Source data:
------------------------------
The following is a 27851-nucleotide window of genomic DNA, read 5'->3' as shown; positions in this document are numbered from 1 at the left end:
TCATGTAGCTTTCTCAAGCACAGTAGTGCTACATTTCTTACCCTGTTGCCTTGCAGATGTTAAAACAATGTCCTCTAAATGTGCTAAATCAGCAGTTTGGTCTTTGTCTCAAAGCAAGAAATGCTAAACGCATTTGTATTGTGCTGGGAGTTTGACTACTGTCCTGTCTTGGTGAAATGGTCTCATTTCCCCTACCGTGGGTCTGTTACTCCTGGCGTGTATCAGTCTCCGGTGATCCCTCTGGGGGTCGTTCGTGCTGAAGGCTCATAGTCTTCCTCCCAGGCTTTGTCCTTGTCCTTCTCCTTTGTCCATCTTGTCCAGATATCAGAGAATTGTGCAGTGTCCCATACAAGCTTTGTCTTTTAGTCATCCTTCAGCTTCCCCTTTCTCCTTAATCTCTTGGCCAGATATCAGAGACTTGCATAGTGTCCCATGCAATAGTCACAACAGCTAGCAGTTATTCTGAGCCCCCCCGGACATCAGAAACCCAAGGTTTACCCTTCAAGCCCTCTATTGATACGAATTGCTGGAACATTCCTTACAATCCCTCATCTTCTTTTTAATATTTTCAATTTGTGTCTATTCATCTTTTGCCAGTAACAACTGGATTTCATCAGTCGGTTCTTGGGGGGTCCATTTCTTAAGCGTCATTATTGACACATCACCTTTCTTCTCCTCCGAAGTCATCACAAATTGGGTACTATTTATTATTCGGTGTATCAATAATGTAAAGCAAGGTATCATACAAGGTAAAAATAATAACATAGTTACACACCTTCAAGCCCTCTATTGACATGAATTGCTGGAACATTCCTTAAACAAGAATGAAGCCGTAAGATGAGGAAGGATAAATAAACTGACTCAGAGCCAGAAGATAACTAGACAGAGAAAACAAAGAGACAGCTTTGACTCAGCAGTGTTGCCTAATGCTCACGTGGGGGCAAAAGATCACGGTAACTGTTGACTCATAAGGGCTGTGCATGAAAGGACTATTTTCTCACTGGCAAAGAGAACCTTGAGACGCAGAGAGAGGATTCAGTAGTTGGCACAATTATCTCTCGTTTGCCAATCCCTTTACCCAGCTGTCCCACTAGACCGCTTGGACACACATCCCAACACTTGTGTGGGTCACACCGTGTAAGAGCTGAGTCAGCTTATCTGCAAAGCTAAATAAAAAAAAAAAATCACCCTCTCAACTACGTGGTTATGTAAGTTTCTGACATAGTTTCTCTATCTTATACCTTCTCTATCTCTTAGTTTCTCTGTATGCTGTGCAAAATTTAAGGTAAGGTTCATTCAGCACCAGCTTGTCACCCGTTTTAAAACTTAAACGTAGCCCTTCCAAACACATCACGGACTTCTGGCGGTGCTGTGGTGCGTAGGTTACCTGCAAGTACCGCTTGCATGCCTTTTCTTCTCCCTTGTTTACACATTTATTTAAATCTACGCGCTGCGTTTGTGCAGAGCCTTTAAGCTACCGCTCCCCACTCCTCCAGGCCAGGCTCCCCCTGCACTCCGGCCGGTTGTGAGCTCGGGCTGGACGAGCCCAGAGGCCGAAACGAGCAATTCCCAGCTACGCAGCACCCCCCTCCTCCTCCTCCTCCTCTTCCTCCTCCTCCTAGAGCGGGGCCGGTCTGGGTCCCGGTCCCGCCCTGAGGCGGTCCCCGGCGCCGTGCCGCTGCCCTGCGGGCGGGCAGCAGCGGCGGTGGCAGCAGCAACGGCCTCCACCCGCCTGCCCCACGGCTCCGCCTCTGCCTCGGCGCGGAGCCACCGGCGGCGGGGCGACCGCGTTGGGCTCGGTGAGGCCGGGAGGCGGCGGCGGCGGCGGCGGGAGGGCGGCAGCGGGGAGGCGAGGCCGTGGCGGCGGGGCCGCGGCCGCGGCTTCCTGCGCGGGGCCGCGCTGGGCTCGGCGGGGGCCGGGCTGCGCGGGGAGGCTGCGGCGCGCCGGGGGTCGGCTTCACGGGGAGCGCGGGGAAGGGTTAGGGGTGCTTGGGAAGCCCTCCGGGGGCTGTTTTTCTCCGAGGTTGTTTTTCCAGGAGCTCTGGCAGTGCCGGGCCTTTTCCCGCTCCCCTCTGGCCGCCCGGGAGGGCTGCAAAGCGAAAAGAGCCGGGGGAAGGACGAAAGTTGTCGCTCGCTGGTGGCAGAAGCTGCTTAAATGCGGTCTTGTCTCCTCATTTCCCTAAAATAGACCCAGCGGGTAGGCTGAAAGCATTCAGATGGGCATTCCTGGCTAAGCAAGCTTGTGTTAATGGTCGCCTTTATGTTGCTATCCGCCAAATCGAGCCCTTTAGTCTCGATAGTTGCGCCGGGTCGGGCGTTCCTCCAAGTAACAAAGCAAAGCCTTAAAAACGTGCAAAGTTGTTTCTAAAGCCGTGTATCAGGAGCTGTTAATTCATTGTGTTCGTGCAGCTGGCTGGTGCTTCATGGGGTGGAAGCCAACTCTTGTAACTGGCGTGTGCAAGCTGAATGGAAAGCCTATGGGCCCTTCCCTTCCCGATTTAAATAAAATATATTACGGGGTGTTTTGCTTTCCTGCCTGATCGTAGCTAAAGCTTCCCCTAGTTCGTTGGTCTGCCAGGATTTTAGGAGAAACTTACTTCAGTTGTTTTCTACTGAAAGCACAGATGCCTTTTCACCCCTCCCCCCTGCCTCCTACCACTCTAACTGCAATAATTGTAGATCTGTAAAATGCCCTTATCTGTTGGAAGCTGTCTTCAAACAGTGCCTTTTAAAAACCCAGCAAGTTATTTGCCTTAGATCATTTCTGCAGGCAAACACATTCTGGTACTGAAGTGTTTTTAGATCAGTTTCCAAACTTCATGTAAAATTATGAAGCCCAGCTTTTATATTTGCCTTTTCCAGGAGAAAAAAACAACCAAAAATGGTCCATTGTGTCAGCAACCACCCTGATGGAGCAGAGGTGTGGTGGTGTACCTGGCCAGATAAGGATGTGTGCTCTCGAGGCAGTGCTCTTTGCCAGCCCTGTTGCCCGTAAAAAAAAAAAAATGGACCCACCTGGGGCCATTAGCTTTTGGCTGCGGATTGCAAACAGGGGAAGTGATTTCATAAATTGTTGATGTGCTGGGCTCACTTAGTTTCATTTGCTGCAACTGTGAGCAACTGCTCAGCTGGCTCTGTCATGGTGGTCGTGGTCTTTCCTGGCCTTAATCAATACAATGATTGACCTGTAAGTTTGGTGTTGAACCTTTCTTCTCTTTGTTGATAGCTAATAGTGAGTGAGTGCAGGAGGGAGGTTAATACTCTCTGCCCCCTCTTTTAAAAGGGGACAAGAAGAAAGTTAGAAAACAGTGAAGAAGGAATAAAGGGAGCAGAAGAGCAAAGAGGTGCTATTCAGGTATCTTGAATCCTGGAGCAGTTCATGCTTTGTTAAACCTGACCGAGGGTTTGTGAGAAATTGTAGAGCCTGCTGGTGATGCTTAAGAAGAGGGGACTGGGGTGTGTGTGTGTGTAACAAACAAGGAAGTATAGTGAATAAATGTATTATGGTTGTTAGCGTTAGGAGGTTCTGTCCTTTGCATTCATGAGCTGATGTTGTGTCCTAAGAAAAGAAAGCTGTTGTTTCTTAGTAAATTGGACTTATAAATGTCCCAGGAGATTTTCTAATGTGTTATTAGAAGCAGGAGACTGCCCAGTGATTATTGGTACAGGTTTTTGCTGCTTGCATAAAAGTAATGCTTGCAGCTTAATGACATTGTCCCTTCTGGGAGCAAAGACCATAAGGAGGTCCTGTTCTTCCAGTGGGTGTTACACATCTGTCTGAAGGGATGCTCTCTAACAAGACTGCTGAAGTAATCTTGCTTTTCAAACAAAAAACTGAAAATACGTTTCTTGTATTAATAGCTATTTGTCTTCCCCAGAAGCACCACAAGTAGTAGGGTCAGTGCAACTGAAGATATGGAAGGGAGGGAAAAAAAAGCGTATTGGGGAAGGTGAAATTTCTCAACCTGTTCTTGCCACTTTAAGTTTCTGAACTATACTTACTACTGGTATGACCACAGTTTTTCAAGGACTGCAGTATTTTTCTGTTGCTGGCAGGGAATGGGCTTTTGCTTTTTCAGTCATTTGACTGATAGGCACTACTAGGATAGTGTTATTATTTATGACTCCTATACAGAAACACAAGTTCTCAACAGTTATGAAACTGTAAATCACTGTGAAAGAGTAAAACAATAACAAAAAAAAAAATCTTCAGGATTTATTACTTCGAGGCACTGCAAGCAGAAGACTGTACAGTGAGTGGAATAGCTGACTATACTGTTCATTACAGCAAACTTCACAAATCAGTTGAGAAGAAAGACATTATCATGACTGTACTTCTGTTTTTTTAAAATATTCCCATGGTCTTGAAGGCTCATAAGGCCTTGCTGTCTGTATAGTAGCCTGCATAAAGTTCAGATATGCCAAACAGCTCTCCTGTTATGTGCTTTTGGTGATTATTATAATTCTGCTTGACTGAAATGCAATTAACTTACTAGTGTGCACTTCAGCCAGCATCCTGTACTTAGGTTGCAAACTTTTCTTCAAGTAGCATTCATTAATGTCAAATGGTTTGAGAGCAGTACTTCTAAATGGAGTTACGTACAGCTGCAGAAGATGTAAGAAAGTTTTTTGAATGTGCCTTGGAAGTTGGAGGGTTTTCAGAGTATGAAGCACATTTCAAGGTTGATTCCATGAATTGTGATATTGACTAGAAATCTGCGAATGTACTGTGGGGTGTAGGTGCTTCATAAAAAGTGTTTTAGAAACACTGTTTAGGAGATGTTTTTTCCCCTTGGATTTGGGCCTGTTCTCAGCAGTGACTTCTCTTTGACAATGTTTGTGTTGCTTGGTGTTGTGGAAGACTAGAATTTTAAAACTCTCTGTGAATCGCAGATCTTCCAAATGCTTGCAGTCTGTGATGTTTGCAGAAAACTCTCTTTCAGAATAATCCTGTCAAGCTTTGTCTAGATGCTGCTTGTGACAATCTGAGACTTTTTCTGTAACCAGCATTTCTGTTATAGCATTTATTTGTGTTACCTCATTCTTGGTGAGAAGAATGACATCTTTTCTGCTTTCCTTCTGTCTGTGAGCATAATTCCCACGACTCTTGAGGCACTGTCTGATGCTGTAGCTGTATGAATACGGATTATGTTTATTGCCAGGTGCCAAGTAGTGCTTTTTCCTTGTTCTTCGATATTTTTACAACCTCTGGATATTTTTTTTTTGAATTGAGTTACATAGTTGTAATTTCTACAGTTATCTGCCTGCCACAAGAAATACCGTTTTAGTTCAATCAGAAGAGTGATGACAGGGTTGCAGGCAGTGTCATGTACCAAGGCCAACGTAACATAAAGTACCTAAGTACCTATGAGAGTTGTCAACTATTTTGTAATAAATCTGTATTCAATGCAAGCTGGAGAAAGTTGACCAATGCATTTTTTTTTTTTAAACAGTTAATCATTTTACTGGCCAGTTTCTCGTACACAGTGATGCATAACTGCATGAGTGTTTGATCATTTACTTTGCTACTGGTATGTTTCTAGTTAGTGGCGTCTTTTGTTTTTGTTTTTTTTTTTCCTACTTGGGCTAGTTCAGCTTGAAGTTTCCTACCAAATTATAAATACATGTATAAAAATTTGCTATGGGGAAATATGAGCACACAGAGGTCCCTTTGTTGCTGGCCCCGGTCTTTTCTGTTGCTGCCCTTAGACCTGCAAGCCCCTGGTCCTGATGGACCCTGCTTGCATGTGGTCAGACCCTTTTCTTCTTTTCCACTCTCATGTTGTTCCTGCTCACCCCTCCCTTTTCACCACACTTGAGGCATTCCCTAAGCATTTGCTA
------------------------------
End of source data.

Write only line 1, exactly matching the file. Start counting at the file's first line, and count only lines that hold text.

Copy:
The following is a 27851-nucleotide window of genomic DNA, read 5'->3' as shown; positions in this document are numbered from 1 at the left end: